Mystery Plaque on 19th and Market Explained

December 21st is the winter solstice and, according to a cryptic sidewalk plaque in downtown Tacoma, sunrise on that day at 19th and Market is the time and place to be if you want to take a peek into the world of the dead.

Other parts of the large bronze plaque reference various Indigenous names for Mt. Rainier, quotes from Maya Angelou, Plautus, and Seneca, a description of life at Tacoma’s former Japanese Language school, and an explanation of an architectural concept known as Ma.

A closer inspection reveals that the plaque is also a map showing exactly one square mile of surrounding land, minus a portion with “AWAITING THE INFILL” stamped in the concrete.


There are three more plaques installed on and around the nearby campus. Each of them has a unique theme conceptually related to local history. They also serve as viewing points for the second half of the installation: a pair of enormous signs displaying a series of words (IDEA, WISDOM, GATHER, LABOR, STORAGE, UW, and TACOMA) along the south and east parapets of the Woodruff-Pratt building.


According to Simpson’s website, “The words are applied in a variety of mediums to a louvered surface which kinesthetically changes as one moves throughout the campus and surrounding neighborhood.” One word, wisdom, is only visible from a particular angle in just the right light. The signs along UWT’s central stairway and Pacific Ave. are 90 and 50 feet long, respectively. Considering this, it’s amazing how few people have ever actually noticed them.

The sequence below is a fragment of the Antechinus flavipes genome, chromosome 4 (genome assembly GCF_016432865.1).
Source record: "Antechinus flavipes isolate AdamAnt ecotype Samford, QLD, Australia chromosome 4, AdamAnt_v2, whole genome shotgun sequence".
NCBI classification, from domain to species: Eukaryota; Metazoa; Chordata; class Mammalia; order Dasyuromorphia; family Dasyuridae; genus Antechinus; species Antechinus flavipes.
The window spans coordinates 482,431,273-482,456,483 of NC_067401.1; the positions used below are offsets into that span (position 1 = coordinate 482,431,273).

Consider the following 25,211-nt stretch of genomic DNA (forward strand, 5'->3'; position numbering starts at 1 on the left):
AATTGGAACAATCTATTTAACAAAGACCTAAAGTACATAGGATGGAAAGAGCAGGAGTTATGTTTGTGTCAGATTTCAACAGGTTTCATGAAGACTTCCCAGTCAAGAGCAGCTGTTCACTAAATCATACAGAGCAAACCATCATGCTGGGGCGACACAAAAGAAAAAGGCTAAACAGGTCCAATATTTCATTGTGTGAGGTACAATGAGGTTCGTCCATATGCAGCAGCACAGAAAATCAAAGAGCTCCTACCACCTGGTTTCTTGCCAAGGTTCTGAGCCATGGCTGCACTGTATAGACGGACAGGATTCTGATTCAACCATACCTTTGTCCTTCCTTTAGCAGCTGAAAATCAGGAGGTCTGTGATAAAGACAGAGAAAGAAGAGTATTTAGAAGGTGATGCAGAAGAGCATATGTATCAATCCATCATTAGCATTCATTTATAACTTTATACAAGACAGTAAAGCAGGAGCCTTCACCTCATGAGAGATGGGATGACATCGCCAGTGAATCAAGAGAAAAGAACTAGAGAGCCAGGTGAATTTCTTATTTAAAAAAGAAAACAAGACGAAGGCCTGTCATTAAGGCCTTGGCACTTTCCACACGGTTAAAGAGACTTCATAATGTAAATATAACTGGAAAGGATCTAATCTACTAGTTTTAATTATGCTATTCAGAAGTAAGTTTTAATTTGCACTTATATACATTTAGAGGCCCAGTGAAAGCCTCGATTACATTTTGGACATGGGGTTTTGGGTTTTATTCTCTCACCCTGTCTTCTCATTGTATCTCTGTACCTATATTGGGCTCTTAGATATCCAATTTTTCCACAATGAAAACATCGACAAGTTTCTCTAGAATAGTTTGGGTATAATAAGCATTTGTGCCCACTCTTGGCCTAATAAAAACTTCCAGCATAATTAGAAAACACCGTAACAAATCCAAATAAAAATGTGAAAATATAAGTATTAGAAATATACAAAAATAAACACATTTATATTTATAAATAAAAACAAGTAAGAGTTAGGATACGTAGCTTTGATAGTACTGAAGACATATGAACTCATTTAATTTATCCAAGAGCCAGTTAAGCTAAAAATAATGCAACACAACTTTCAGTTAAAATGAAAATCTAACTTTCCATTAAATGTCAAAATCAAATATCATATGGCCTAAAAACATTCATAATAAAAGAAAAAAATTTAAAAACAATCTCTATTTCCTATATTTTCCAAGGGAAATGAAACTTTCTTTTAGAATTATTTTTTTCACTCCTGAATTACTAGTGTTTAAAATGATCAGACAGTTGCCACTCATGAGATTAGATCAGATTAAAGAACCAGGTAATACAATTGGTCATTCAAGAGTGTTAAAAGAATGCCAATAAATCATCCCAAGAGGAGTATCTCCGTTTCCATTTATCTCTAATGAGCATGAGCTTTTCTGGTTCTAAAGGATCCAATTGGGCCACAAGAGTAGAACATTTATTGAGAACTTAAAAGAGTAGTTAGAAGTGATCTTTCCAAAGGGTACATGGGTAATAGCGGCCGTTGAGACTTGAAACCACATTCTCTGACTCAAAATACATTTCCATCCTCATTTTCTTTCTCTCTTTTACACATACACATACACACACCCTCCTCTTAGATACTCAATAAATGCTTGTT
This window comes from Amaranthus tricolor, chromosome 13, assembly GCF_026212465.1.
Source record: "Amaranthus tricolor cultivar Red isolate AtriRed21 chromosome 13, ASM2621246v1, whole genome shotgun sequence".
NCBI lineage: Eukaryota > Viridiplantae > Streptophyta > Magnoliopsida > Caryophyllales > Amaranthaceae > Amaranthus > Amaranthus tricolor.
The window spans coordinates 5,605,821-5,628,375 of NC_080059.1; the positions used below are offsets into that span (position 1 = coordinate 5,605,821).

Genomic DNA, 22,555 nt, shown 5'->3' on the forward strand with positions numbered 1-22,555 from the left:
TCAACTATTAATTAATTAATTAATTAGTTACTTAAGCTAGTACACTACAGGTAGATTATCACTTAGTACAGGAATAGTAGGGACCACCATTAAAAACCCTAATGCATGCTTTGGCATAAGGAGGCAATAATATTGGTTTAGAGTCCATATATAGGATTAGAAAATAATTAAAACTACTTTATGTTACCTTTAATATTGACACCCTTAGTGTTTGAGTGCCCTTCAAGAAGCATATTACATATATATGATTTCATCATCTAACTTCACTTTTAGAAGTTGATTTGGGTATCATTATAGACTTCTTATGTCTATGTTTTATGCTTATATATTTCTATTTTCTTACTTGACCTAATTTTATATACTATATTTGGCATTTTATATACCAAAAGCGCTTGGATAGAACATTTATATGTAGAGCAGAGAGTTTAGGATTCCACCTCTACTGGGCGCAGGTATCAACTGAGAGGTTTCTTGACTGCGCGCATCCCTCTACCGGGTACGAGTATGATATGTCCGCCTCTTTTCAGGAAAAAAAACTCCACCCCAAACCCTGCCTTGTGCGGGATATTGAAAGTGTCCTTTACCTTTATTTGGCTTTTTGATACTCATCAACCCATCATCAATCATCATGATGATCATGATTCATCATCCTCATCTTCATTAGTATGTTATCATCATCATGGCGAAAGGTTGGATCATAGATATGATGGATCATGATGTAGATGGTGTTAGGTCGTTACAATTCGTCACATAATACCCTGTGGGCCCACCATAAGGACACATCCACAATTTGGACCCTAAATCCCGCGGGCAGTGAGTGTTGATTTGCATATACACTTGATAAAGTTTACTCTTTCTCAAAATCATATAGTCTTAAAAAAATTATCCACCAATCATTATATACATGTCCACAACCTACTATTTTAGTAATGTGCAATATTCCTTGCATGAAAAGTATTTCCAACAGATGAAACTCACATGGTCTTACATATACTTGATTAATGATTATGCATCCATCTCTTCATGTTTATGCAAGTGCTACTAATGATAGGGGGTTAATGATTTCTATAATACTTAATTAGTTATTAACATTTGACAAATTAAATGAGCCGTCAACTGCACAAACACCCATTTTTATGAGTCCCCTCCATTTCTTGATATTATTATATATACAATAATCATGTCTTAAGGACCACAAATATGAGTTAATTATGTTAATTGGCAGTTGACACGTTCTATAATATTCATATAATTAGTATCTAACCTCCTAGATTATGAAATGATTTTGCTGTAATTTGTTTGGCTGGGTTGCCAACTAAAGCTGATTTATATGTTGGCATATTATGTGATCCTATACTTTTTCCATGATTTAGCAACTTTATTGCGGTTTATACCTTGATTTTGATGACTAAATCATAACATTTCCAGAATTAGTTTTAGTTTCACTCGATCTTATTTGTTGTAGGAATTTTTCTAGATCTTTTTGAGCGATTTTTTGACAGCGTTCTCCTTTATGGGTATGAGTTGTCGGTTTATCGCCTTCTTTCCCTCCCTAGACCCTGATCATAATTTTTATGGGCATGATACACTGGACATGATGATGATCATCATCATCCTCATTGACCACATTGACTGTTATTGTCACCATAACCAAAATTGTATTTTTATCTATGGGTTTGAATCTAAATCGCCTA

One last piece of the installation is a galvanized steel pallet which now hangs in the stairwell of the Woodruff-Pratt building next to the University Book Store entrance. Simpson explained that the pallet was meant to be left outside and used as an interactive piece of the installation, in accordance with the words printed on it.


Simpson’s goal was to make UWT “a more pedagogical campus.” Many of the references on the plaques hint at immensely poignant and intriguing points in Tacoma’s history. Even if you have no association with the college, it’s worth a walk around the campus to see the whole thing in person and definitely worth the time to look up some of the people and places mentioned. 

See the rest of Buster Simpson’s work on his website including other installations in Tacoma and Seattle.

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